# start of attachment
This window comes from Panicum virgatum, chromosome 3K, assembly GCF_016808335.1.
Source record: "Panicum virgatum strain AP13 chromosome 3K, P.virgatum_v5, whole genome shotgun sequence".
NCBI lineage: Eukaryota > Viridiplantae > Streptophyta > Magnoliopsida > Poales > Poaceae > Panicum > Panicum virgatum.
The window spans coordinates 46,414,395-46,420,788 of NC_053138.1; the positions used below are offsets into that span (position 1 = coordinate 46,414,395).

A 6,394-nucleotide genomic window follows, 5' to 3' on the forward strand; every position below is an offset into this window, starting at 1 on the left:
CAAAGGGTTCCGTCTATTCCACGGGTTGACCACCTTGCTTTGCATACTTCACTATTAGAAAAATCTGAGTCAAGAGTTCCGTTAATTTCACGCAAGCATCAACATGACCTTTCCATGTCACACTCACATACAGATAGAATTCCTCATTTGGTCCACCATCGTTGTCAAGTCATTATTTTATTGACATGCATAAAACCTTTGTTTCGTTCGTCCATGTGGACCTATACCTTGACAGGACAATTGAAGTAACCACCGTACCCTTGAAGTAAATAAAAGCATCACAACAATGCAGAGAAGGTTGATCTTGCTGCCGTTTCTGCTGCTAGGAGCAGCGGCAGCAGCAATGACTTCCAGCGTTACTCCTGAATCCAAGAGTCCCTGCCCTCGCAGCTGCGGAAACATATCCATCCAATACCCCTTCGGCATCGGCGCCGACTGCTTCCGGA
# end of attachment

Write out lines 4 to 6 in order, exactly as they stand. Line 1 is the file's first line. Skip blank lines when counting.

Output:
The window spans coordinates 46,414,395-46,420,788 of NC_053138.1; the positions used below are offsets into that span (position 1 = coordinate 46,414,395).

A 6,394-nucleotide genomic window follows, 5' to 3' on the forward strand; every position below is an offset into this window, starting at 1 on the left:
CAAAGGGTTCCGTCTATTCCACGGGTTGACCACCTTGCTTTGCATACTTCACTATTAGAAAAATCTGAGTCAAGAGTTCCGTTAATTTCACGCAAGCATCAACATGACCTTTCCATGTCACACTCACATACAGATAGAATTCCTCATTTGGTCCACCATCGTTGTCAAGTCATTATTTTATTGACATGCATAAAACCTTTGTTTCGTTCGTCCATGTGGACCTATACCTTGACAGGACAATTGAAGTAACCACCGTACCCTTGAAGTAAATAAAAGCATCACAACAATGCAGAGAAGGTTGATCTTGCTGCCGTTTCTGCTGCTAGGAGCAGCGGCAGCAGCAATGACTTCCAGCGTTACTCCTGAATCCAAGAGTCCCTGCCCTCGCAGCTGCGGAAACATATCCATCCAATACCCCTTCGGCATCGGCGCCGACTGCTTCCGGA